We can find fault with Judge Caverly, who presided over the case, only if we think there was a miscarriage of justice. While he shouldn’t have worn his heart on his sleeve, he still upheld the law & sentenced the killers to life in prison. Darrow convinced him that the youth of his clients was a mitigating factor.

    But, in a sense, I agree with you that he was wrong. It isn’t just impropriety, its even the appearance of impropriety that judges should avoid.

  23. Quote


    Nice post.

    In any situation where subjective opinion counts even an iota and arguments can be swayed on emotion and not data, there are prone to be mistakes. OJ is yet another example.

    What you would need is checks and balances. I believe, the jury system in US is a good example. The judge does hand out the judgment/punishment, but that is based on the recommendation of the jury. One would hope that with a jury constituting 12 peers, there would be significant back and forth on the evidence and argument presented and the judgment in most cases would be correct. What you have done is decentralized the process. Judge does not wield the sole authority; however he acts as a guide for the judicial process. Trust is placed on the collective intelligence of the jury to make the right decision. And even here, the jury is chosen by the lawyers on both sides so that they do not have a reason to complain later.

    And in some high profile cases, the trial is held at a different location than the scene of the crime to enable formation of an unbiased jury. And the jury can also be sequestered to prevent prejudice from seeping in.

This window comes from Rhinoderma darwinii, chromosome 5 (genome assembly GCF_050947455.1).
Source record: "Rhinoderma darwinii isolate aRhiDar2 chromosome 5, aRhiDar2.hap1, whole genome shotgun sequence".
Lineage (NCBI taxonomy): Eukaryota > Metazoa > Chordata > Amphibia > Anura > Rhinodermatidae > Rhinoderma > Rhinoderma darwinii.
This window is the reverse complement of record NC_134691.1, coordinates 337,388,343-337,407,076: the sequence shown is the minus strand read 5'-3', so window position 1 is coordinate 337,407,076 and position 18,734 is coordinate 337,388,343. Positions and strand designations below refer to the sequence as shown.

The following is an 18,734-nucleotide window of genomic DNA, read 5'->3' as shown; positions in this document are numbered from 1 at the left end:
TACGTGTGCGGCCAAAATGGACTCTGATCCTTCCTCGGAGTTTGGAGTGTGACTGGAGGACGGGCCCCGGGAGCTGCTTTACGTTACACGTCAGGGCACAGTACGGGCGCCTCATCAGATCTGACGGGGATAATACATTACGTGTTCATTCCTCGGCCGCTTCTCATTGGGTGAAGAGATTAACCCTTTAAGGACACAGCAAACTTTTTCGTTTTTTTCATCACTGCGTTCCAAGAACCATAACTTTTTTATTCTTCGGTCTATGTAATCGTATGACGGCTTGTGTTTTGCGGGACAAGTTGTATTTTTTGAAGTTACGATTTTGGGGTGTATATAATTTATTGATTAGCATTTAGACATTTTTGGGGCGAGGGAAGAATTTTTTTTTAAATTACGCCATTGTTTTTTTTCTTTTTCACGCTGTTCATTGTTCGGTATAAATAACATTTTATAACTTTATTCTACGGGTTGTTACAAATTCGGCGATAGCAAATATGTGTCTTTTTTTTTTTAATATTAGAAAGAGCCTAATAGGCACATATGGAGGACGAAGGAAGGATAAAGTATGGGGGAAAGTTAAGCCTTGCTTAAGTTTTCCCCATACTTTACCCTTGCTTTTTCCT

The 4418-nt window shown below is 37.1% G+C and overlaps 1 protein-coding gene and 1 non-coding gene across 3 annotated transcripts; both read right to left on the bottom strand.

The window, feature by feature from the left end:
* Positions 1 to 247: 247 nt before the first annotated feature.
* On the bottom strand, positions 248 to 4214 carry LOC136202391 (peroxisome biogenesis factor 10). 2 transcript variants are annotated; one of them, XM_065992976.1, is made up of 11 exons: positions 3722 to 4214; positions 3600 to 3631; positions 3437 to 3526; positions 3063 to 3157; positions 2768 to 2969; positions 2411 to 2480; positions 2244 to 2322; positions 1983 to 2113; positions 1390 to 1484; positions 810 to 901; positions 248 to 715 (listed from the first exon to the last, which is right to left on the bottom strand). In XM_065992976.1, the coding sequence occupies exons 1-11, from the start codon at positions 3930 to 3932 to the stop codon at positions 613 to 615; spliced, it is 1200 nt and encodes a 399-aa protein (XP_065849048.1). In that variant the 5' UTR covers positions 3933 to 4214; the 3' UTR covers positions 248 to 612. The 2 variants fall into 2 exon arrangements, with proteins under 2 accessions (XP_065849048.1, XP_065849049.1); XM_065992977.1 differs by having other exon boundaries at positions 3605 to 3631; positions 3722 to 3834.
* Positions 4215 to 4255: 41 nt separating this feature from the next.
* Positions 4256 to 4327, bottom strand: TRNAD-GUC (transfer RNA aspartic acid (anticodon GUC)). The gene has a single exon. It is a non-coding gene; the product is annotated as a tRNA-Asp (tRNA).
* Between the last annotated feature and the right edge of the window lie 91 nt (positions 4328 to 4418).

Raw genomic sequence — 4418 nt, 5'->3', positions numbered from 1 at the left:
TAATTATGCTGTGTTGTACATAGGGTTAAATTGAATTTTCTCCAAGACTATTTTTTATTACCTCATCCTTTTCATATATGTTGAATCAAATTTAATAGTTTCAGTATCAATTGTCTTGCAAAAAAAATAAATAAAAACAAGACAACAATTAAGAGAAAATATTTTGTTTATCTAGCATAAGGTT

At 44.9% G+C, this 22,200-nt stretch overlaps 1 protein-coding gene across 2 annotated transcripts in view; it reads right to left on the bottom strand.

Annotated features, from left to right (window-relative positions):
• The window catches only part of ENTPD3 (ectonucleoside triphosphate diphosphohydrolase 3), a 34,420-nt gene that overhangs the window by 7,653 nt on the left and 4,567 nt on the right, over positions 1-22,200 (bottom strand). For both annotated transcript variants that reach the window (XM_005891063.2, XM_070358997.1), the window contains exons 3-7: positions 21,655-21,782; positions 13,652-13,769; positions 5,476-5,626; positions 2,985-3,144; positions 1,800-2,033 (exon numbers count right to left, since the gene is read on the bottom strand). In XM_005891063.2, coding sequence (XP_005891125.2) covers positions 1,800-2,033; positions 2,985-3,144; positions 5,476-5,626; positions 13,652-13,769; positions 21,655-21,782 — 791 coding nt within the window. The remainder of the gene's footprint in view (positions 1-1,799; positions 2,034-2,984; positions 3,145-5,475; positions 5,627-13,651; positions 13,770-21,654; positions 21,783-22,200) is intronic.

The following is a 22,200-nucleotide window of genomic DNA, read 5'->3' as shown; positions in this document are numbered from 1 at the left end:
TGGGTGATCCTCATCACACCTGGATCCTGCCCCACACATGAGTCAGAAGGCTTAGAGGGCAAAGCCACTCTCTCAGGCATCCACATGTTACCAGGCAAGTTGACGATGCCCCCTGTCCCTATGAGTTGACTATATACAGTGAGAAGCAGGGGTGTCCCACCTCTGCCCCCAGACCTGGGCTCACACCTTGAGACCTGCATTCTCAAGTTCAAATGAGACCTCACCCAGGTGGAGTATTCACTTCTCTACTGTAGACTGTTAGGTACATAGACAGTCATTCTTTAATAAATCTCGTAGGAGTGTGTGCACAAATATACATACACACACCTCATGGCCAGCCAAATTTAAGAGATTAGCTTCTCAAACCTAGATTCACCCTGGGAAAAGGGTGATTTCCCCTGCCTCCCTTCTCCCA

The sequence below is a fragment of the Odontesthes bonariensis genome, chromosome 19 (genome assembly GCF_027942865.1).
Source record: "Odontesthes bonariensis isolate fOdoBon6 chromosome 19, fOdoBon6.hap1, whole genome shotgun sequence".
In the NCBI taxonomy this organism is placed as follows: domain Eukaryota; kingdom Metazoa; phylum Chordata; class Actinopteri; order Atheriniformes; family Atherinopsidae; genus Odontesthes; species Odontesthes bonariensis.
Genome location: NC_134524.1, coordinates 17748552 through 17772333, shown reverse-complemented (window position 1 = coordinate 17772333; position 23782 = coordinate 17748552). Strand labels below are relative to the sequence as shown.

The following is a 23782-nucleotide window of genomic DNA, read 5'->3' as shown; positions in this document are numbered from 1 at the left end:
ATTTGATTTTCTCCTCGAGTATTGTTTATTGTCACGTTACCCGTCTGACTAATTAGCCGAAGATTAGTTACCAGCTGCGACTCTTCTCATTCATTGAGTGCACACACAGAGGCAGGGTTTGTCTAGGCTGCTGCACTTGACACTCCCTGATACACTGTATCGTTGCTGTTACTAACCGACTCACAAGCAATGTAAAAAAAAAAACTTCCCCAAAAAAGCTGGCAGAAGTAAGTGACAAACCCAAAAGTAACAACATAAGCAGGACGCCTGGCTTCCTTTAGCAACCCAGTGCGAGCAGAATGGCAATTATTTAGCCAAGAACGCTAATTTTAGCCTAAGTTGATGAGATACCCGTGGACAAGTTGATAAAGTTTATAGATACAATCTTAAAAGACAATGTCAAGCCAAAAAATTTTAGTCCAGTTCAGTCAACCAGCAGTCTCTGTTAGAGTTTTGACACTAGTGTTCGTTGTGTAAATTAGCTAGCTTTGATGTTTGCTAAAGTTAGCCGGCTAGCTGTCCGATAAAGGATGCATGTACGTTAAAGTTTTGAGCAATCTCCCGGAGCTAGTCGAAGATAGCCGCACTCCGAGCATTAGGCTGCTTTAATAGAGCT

I believe there is reasonable checks and balances in the US judicial system. Even with this, the jury could be tampered, the constitution of the jury could be ill formed or the judge could override the jury’s decision and call for a mistrial etc.

    Of course, even with all this, the rich and the ones who can afford the savvy lawyers do get away with murder. Case in point – OJ, Robert Blake etc.


  24. Quote

    Ganesh – Thanks for your comment.

    Yes, arguments should be as objective as possible. Even cases run solely on objective data are prone to mistakes, since the evidence could be misinterpreted, among many other reasons. But when emotions are added to the mix, justice can’t be served. As Karthik mentioned, judges can’t afford to be swayed by sentiments or emotions.

    I have mixed feelings about the jury system. Yes, it acts as a counter-balance to the judge. In the best case scenario, the collective intelligence of the jury is brought out. And in the worst case, their collective ignorance.